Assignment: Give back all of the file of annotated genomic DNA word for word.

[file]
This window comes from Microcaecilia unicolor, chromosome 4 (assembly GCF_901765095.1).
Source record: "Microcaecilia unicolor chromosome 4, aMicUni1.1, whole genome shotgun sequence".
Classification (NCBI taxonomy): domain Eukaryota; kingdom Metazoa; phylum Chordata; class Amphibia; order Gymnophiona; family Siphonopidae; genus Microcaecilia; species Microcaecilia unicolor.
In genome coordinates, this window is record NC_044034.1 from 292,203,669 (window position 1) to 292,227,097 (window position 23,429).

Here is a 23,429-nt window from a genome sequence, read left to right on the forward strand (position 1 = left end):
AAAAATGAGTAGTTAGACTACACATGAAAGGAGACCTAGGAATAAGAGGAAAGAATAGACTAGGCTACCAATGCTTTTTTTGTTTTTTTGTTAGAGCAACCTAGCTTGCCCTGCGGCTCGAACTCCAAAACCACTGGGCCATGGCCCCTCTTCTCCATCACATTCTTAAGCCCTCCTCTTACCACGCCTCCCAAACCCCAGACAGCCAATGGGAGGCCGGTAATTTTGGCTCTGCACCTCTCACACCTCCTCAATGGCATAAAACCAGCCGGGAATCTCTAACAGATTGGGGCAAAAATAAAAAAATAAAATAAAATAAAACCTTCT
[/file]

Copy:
This window comes from Microcaecilia unicolor, chromosome 4 (assembly GCF_901765095.1).
Source record: "Microcaecilia unicolor chromosome 4, aMicUni1.1, whole genome shotgun sequence".
Classification (NCBI taxonomy): domain Eukaryota; kingdom Metazoa; phylum Chordata; class Amphibia; order Gymnophiona; family Siphonopidae; genus Microcaecilia; species Microcaecilia unicolor.
In genome coordinates, this window is record NC_044034.1 from 292,203,669 (window position 1) to 292,227,097 (window position 23,429).

Here is a 23,429-nt window from a genome sequence, read left to right on the forward strand (position 1 = left end):
AAAAATGAGTAGTTAGACTACACATGAAAGGAGACCTAGGAATAAGAGGAAAGAATAGACTAGGCTACCAATGCTTTTTTTGTTTTTTTGTTAGAGCAACCTAGCTTGCCCTGCGGCTCGAACTCCAAAACCACTGGGCCATGGCCCCTCTTCTCCATCACATTCTTAAGCCCTCCTCTTACCACGCCTCCCAAACCCCAGACAGCCAATGGGAGGCCGGTAATTTTGGCTCTGCACCTCTCACACCTCCTCAATGGCATAAAACCAGCCGGGAATCTCTAACAGATTGGGGCAAAAATAAAAAAATAAAATAAAATAAAACCTTCT